Industry Standards Demystified – Part 9

Published on 03.05.2023

ISO 23155:2022 Interpreting services —Conference interpreting — Requirements and recommendations.

By: Monika Popiolek, ATA TCD Newsletter and Blog contributor and ISO/CEN industry standards expert

ISO 23155:2022 specifies requirements and recommendations for the provision of conference interpreting services. It is primarily addressed to conference interpreters and conference interpreting service providers (CISPs). It also serves as reference for users of conference interpreting services. Its scope covers basic principles and best practice and the required competences and qualifications of conference interpreters. The document also describes the various conference settings, interpreting modes and maps the process. The standard is applicable to all parties involved in facilitating communication between users of conference services using a spoken or signed language. The scope of ISO 23155 does not cover any translation services.

ISO 23155 was developed in response to a worldwide growing need for general requirements for the provision of quality conference interpreting services. It offers information and guidance to users and all parties involved in conference interpreting. These users include: conference interpreters, conference interpreting service providers (CISPs), consultant interpreters, language service providers (LSPs), international organizations, governments and agencies, conference organizers, conference centres, providers of conference interpreting equipment, and educational institutions.

Apart from the standard introduction and scope, ISO/DIS 23155 provides basic information about conference interpreting, relevant terms and definitions, modes of interpreting, teamwork between interpreters, code of ethics, and requirements for competences and qualifications of conference interpreters.

Clause 3 provides definitions for key terms, such as: ‘A’, ‘B’ and ‘C’ language, working language, conference interpreter, conference interpreting service provider (CISP), spoken language interpreting, signed language interpreting, conference interpreting service, consultant interpreter, mode, consecutive interpreting, simultaneous interpreting, whispered interpreting, note-taking, interpreting system, interpreter console, booth, relay interpreting, distance interpreting etc. This information is an important industry resource in itself.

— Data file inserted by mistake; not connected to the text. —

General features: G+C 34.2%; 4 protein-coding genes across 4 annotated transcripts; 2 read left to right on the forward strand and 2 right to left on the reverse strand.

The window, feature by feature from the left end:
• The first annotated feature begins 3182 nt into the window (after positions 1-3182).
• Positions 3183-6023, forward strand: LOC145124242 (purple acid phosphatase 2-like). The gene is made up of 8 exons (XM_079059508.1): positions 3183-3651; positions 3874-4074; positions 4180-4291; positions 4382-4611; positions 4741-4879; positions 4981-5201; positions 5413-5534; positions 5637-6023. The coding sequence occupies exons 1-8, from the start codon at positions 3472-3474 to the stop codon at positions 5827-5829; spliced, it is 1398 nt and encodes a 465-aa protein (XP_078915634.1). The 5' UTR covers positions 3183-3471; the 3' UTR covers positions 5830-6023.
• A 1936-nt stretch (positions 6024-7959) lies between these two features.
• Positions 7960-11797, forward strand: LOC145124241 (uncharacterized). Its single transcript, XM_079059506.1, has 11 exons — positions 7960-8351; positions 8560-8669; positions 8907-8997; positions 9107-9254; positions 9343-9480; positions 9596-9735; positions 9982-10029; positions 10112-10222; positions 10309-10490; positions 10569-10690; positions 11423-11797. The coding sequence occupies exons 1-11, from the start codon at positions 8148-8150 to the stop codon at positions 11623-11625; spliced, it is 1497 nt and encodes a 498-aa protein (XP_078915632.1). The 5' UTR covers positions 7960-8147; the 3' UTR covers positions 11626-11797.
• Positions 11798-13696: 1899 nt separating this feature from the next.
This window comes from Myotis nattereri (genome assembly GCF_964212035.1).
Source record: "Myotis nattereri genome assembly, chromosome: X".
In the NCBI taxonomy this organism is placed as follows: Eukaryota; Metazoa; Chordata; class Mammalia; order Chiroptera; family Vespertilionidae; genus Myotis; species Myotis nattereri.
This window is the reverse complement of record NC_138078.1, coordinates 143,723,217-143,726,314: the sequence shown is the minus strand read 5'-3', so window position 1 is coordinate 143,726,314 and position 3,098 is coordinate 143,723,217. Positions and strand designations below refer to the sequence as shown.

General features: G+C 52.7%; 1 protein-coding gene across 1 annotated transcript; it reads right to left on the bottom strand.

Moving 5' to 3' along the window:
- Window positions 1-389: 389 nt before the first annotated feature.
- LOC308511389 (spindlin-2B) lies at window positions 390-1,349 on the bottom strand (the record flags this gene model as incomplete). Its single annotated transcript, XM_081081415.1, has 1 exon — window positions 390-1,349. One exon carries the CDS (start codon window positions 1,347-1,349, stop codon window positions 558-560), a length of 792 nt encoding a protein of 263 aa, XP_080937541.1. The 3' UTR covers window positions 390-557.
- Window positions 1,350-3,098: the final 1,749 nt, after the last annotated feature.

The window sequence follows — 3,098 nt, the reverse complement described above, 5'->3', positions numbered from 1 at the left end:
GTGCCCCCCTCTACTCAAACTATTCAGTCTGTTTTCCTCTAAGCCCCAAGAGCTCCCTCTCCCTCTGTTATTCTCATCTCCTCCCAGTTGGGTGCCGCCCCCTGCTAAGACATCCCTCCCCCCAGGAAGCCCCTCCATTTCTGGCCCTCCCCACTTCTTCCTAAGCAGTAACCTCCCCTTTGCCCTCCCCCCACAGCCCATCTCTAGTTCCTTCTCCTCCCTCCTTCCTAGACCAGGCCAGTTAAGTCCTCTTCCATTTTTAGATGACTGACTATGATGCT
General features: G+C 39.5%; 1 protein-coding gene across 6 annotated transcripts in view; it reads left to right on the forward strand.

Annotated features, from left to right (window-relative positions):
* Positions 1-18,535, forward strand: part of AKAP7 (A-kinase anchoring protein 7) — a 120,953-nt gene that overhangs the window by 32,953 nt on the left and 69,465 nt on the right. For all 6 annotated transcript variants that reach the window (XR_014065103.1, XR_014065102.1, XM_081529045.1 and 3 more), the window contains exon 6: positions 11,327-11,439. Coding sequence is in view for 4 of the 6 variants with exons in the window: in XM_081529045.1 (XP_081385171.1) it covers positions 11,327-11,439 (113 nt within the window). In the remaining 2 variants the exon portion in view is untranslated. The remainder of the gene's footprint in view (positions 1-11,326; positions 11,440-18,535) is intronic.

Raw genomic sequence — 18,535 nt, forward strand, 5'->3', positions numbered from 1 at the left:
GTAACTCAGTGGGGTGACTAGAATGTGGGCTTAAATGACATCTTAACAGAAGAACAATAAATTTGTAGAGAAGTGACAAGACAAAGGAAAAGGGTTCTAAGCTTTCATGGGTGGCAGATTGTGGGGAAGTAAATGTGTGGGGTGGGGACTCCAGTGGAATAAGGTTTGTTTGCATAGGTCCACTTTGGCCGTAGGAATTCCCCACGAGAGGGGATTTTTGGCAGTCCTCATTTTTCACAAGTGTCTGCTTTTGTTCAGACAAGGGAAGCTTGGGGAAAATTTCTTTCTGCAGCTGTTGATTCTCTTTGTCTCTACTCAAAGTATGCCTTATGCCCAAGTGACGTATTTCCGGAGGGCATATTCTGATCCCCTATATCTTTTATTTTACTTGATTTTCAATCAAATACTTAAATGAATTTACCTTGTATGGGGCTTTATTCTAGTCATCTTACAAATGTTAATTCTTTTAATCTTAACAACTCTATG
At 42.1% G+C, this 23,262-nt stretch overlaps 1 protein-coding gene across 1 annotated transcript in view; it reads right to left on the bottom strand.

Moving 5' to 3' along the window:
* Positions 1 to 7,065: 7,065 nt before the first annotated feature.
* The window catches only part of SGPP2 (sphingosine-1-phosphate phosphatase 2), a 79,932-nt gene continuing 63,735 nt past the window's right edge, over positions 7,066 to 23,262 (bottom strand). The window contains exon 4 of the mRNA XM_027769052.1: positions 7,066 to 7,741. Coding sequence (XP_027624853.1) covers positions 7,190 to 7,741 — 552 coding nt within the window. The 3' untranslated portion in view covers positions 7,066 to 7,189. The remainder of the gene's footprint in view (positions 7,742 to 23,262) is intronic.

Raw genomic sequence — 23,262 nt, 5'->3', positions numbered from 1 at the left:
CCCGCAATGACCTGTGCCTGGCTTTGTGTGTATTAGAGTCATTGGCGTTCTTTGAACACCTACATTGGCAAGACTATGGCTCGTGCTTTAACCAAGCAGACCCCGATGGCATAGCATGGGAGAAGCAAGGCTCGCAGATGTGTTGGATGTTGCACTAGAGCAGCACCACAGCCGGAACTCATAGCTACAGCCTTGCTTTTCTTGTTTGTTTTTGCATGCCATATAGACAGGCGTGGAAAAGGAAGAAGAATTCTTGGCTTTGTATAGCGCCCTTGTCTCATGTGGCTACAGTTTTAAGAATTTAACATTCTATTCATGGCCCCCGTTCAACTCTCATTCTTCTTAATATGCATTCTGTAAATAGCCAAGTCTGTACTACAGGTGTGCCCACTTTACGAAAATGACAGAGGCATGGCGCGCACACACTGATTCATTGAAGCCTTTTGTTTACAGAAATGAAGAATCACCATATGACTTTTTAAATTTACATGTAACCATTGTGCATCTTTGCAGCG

Clause 4 offers basic information about conference interpreting. It is clearly stated that conference interpreting is a profession, and not an informal practice. Conference interpreting is provided at bilingual and multilingual conferences to facilitate communication between participants using different spoken or signed languages, and that it is an intellectually demanding activity. Conference interpreting can be particularly strenuous and stressful owing to specific characteristics of such assignments and inherent risk factors such as the level of technical detail, quality of equipment, public speaking, dependence on partners, work environment (booth size, ventilation, lighting), the difficulty in achieving a good work-life balance due to travelling, higher than usual error rate, unpredictable schedules, etc.

Clause 4 also sets the requirement that conference interpreters shall work in teams of at least two interpreters per booth when a conference exceeds 45 minutes. Depending on the language combination and the complexity of the assignment, this time limit can be reduced. The number of conference interpreters in a team of conference interpreters primarily depends on the number of languages used at the conference, as well as on its duration and difficulty. It is also recommended that, due to health and quality considerations, an interpreter’s working day should not exceed two sessions of three-and-a-half hours, separated by a 90-minute break, and these recommendations are much stricter in case of distance interpreting (aka remote interpreting).

Clause 5 deals with the competences and qualifications required of conference interpreters. The required competences are divided into: intellectual, linguistic, interpreting, communicative, intercultural, technical, interpersonal, research, information acquisition and knowledge management, business, information security, and stress management.